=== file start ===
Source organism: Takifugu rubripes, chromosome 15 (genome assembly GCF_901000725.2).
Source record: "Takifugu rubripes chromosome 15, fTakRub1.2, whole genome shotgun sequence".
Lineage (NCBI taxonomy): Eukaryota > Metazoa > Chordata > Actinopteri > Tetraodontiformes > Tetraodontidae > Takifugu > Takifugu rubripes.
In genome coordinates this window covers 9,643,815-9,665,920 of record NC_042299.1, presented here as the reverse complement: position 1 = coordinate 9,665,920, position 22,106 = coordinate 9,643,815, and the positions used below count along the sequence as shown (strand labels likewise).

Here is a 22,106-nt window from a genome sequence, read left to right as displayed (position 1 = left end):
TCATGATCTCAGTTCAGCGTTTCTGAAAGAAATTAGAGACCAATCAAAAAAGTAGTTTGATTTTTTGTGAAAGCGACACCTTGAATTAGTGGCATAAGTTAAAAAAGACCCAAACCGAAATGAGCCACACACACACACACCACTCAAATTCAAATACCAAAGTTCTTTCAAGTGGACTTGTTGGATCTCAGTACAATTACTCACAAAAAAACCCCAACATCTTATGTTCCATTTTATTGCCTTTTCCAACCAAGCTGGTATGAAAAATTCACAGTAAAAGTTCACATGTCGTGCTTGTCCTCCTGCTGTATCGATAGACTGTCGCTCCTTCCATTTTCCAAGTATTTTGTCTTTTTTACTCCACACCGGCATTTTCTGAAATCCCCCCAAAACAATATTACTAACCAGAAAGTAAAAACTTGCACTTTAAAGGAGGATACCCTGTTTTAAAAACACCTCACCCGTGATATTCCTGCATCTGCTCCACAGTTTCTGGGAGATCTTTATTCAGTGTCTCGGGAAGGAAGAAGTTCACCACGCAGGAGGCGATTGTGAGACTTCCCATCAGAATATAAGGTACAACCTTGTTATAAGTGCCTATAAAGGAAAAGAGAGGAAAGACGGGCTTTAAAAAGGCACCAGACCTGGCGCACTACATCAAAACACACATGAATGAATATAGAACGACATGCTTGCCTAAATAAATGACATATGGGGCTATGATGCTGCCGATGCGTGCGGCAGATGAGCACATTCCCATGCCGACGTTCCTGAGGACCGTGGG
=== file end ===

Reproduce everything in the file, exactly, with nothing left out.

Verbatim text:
Source organism: Takifugu rubripes, chromosome 15 (genome assembly GCF_901000725.2).
Source record: "Takifugu rubripes chromosome 15, fTakRub1.2, whole genome shotgun sequence".
Lineage (NCBI taxonomy): Eukaryota > Metazoa > Chordata > Actinopteri > Tetraodontiformes > Tetraodontidae > Takifugu > Takifugu rubripes.
In genome coordinates this window covers 9,643,815-9,665,920 of record NC_042299.1, presented here as the reverse complement: position 1 = coordinate 9,665,920, position 22,106 = coordinate 9,643,815, and the positions used below count along the sequence as shown (strand labels likewise).

Here is a 22,106-nt window from a genome sequence, read left to right as displayed (position 1 = left end):
TCATGATCTCAGTTCAGCGTTTCTGAAAGAAATTAGAGACCAATCAAAAAAGTAGTTTGATTTTTTGTGAAAGCGACACCTTGAATTAGTGGCATAAGTTAAAAAAGACCCAAACCGAAATGAGCCACACACACACACACCACTCAAATTCAAATACCAAAGTTCTTTCAAGTGGACTTGTTGGATCTCAGTACAATTACTCACAAAAAAACCCCAACATCTTATGTTCCATTTTATTGCCTTTTCCAACCAAGCTGGTATGAAAAATTCACAGTAAAAGTTCACATGTCGTGCTTGTCCTCCTGCTGTATCGATAGACTGTCGCTCCTTCCATTTTCCAAGTATTTTGTCTTTTTTACTCCACACCGGCATTTTCTGAAATCCCCCCAAAACAATATTACTAACCAGAAAGTAAAAACTTGCACTTTAAAGGAGGATACCCTGTTTTAAAAACACCTCACCCGTGATATTCCTGCATCTGCTCCACAGTTTCTGGGAGATCTTTATTCAGTGTCTCGGGAAGGAAGAAGTTCACCACGCAGGAGGCGATTGTGAGACTTCCCATCAGAATATAAGGTACAACCTTGTTATAAGTGCCTATAAAGGAAAAGAGAGGAAAGACGGGCTTTAAAAAGGCACCAGACCTGGCGCACTACATCAAAACACACATGAATGAATATAGAACGACATGCTTGCCTAAATAAATGACATATGGGGCTATGATGCTGCCGATGCGTGCGGCAGATGAGCACATTCCCATGCCGACGTTCCTGAGGACCGTGGG